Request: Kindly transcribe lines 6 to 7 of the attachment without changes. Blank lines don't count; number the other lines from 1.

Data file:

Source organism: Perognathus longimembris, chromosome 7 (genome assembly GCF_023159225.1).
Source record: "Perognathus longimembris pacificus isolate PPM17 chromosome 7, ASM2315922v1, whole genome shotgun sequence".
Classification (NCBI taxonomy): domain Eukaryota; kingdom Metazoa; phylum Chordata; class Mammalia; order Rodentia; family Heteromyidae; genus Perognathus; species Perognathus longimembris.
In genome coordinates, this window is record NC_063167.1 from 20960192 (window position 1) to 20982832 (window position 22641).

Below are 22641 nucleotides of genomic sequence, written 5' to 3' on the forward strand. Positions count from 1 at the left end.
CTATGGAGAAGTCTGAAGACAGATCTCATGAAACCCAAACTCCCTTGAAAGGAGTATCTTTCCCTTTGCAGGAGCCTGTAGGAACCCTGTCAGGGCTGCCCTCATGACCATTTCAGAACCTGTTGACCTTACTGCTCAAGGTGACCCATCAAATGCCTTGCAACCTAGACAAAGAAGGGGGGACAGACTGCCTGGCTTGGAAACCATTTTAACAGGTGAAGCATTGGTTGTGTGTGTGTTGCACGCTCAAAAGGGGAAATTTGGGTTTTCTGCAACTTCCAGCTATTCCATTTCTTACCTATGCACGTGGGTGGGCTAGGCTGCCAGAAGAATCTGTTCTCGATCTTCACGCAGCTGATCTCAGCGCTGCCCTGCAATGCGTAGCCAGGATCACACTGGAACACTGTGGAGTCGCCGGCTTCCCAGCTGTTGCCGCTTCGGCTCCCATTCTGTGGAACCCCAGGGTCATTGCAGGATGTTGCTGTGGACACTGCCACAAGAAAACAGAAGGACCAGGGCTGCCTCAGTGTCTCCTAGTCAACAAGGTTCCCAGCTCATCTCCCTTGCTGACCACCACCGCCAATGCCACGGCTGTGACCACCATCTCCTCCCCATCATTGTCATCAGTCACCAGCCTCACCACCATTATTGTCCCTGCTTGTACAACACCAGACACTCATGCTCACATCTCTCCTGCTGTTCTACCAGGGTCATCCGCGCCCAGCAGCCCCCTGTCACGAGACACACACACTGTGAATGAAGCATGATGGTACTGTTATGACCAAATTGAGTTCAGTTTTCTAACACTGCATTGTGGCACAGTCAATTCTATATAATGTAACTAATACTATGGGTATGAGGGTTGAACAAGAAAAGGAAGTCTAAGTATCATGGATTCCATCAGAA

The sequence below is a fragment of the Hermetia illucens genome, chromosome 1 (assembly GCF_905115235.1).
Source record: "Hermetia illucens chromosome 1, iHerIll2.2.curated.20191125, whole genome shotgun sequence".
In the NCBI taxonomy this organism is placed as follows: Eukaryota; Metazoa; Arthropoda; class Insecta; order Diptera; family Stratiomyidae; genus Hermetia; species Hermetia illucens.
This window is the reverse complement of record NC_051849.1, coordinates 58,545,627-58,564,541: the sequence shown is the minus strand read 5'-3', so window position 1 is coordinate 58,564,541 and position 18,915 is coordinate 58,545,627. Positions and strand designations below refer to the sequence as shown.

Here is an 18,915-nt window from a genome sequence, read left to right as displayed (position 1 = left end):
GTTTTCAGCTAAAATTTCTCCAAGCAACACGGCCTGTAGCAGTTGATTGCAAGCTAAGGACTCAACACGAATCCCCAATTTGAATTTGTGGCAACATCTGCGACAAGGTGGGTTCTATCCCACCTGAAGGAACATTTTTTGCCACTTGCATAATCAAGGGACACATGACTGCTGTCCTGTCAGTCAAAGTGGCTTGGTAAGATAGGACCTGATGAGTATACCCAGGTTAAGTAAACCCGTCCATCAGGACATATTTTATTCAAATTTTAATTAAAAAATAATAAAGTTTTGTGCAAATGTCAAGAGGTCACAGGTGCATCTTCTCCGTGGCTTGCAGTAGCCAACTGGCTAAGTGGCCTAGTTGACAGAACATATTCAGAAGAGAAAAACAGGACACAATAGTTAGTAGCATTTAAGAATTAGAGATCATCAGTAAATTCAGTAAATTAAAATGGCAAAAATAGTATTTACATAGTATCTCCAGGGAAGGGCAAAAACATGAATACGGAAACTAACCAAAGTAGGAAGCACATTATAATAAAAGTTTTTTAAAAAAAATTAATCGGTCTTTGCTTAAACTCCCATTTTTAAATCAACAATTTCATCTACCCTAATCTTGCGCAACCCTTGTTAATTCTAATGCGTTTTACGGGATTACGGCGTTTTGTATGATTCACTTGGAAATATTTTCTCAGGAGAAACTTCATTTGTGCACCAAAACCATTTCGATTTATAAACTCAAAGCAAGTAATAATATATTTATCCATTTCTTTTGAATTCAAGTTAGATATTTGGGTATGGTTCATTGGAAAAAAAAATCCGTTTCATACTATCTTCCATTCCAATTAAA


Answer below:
CTATGGAGAAGTCTGAAGACAGATCTCATGAAACCCAAACTCCCTTGAAAGGAGTATCTTTCCCTTTGCAGGAGCCTGTAGGAACCCTGTCAGGGCTGCCCTCATGACCATTTCAGAACCTGTTGACCTTACTGCTCAAGGTGACCCATCAAATGCCTTGCAACCTAGACAAAGAAGGGGGGACAGACTGCCTGGCTTGGAAACCATTTTAACAGGTGAAGCATTGGTTGTGTGTGTGTTGCACGCTCAAAAGGGGAAATTTGGGTTTTCTGCAACTTCCAGCTATTCCATTTCTTACCTATGCACGTGGGTGGGCTAGGCTGCCAGAAGAATCTGTTCTCGATCTTCACGCAGCTGATCTCAGCGCTGCCCTGCAATGCGTAGCCAGGATCACACTGGAACACTGTGGAGTCGCCGGCTTCCCAGCTGTTGCCGCTTCGGCTCCCATTCTGTGGAACCCCAGGGTCATTGCAGGATGTTGCTGTGGACACTGCCACAAGAAAACAGAAGGACCAGGGCTGCCTCAGTGTCTCCTAGTCAACAAGGTTCCCAGCTCATCTCCCTTGCTGACCACCACCGCCAATGCCACGGCTGTGACCACCATCTCCTCCCCATCATTGTCATCAGTCACCAGCCTCACCACCATTATTGTCCCTGCTTGTACAACACCAGACACTCATGCTCACATCTCTCCTGCTGTTCTACCAGGGTCATCCGCGCCCAGCAGCCCCCTGTCACGAGACACACACACTGTGAATGAAGCATGATGGTACTGTTATGACCAAATTGAGTTCAGTTTTCTAACACTGCATTGTGGCACAGTCAATTCTATATAATGTAACTAATACTATGGGTATGAGGGTTGAACAAGAAAAGGAAGTCTAAGTATCATGGATTCCATCAGAA

The sequence below is a fragment of the Hermetia illucens genome, chromosome 1 (assembly GCF_905115235.1).